A First Information Report, dating back to 1948, that had named LK Advani in a plot to assassinate Mohammad Ali Jinnah, is yet to be quashed. The Bharatiya Janata Party leader was criticised by his own party for scribbling diplomatic niceties at the Jinnah Mausoleum. Later, Jaswant Singh, the former combatant-turned-politician who was in military service during the 1965 Indo-Pak war, wrote a ‘nondemonising’ account of Jinnah. He was similarly hounded by his own party cadres for ‘unnationalistic’ behaviour. Both Advani and Jaswant, along with the even-more pacifist Atal Bihari Vajpayee, were among the founders of the BJP. Subsequently, they made for a more virulent, intolerant and ‘nationalistic’ brand of the rightist party, which was to define the national narrative in the years to come.
The wisdom and profundity of right-wing leadership at that time had led the statesman in Vajpayee to state, ‘Our words, actions, diplomatic efforts should be aimed at trying to achieve pragmatic goals rather than creating rhetorical effect’. Today that political ideology is defined by ultra-nationalism that has forsaken the spirit of forbearance and courtesy, and has now been reduced to a rabble-rousing set of bigoted trolls who draw blood at the slightest indication of manufactured outrage. The threat of ‘compliance’ with such jingoism is even more severe for the religious ‘others’, who stand out for particular scrutiny.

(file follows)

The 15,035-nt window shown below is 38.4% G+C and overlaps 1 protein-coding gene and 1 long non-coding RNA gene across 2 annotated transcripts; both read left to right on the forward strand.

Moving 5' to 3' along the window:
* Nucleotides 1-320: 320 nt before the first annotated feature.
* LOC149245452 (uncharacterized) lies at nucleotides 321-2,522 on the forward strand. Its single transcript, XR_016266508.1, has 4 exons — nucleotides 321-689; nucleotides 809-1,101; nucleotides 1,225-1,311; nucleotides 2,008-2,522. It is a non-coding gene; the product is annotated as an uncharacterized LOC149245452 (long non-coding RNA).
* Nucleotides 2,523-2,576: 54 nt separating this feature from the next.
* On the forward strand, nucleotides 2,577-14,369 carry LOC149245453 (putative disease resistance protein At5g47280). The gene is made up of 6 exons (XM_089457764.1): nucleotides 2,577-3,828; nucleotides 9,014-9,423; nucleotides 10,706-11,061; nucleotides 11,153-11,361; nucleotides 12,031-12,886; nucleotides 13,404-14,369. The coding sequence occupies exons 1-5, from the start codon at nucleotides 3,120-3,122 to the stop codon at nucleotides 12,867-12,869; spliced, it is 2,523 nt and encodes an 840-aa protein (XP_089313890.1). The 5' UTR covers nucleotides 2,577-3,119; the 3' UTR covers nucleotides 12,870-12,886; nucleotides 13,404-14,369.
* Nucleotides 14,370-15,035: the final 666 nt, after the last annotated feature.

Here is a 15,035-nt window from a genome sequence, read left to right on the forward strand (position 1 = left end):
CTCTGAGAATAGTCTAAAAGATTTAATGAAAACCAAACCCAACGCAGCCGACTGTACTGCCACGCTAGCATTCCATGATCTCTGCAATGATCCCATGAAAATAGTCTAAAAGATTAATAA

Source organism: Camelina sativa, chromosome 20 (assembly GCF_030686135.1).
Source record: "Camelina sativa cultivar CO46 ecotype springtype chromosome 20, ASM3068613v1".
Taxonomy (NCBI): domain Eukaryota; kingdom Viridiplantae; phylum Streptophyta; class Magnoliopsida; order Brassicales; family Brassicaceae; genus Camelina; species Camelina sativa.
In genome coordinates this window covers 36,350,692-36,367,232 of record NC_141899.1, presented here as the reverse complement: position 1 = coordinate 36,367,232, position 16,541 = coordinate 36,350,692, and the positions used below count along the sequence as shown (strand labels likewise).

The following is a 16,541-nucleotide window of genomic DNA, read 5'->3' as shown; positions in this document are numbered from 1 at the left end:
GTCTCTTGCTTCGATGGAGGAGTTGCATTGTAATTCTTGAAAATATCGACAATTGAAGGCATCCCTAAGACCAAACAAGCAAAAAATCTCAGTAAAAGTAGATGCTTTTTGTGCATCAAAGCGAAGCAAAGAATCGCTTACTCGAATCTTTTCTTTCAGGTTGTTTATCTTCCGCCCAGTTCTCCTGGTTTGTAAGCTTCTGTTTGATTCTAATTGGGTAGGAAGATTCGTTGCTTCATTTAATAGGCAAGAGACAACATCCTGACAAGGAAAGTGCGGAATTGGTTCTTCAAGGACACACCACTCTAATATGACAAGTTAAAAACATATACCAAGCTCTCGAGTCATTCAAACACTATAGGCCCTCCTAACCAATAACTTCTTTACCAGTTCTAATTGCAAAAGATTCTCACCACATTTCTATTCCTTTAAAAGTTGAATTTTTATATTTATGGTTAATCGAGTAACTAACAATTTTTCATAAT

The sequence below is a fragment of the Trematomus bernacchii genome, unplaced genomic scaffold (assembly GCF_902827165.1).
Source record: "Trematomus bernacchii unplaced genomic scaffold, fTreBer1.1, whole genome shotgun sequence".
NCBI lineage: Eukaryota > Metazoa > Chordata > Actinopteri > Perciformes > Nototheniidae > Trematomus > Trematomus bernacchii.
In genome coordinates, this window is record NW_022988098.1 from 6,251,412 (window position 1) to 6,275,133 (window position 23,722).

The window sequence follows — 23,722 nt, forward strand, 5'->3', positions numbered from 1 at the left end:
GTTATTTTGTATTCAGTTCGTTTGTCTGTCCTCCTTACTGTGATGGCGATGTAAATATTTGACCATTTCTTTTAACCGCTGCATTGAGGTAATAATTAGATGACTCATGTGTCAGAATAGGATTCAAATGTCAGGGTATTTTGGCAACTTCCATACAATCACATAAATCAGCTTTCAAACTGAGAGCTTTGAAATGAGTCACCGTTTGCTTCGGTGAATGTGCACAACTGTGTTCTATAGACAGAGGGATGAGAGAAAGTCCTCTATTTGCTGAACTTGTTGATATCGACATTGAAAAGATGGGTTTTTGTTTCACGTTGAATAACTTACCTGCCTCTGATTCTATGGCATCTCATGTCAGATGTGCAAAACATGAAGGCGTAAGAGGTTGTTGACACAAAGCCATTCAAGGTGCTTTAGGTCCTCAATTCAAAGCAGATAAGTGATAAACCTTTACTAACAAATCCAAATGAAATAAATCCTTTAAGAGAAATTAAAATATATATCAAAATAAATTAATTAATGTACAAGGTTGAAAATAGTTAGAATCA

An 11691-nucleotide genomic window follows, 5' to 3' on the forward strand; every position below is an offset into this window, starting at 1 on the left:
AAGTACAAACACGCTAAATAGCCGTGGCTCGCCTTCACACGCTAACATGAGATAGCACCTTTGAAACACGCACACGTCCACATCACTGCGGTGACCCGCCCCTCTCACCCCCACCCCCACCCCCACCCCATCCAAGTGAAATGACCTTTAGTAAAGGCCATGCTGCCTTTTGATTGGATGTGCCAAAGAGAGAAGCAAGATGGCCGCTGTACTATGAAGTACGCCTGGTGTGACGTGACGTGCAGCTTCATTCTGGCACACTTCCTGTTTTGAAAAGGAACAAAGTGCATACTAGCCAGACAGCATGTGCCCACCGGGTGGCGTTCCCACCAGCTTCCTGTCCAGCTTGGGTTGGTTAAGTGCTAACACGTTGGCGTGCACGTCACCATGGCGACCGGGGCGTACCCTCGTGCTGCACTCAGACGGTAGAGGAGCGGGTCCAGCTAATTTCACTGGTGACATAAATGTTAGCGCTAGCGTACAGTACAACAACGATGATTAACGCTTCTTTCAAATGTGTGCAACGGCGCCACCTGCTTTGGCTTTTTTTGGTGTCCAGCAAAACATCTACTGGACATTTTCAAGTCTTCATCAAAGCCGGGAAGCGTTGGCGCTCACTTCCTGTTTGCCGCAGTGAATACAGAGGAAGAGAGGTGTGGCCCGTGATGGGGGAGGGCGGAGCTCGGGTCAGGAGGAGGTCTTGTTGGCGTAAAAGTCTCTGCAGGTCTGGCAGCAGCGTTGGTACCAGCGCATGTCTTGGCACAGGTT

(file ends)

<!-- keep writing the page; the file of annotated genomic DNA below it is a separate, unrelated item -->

It was only appropriate that the Vajpayee-led NDA government had in 2003 conferred the Padma Sri winner, actor Naseeruddin Shah with an even higher Padma Bhushan in 2003 for ‘distinguished service of a high order…without distinction of race, occupation, position or sex’. Naseeruddin has also won three National Film Awards and several national and international awards. Many other stalwarts from the minority community, pre-eminently Habib Tanvir, Zakir Hussain etc. had earned plaudits for the country, and were justly acknowledged with national awards and even the highest Bharat Ratna (Bismillah Khan) by the Vajpayee government, which retained the glorious Indian traditions of celebrating plurality and inclusivity.
Today, the political and societal environment is vitiated and polarised like never before, and the same Naseeruddin Shah who famously played the role of Mahatma Gandhi, is selectively and deliberately debunked only for playing the role of a Pakistani spy in the film, Sarfarosh. This is because the educated and erudite actor, who like any proud Indian expressed himself on the perceived state of affairs, assumed that the playing field of expression and free speech now, was as before. How the brouhaha and spin-doctoring surrounding his statement on the prevailing situation got wrongly contexualised with his ostensible ‘support’ for Pakistan is yet to be fathomed.
There was no mention of the neighbouring country, yet his statement was made to imply ‘ungratefulness’, with the standard debunking, indeed suggesting a ‘move to Pakistan’. Some defended his inter-faith marriage, the agnosticism of his children and even the brilliant military record of his brother in order to underline his ‘nationalism’ ~ his own body of work that had made India proud as a nation, was suddenly and sadly, less important.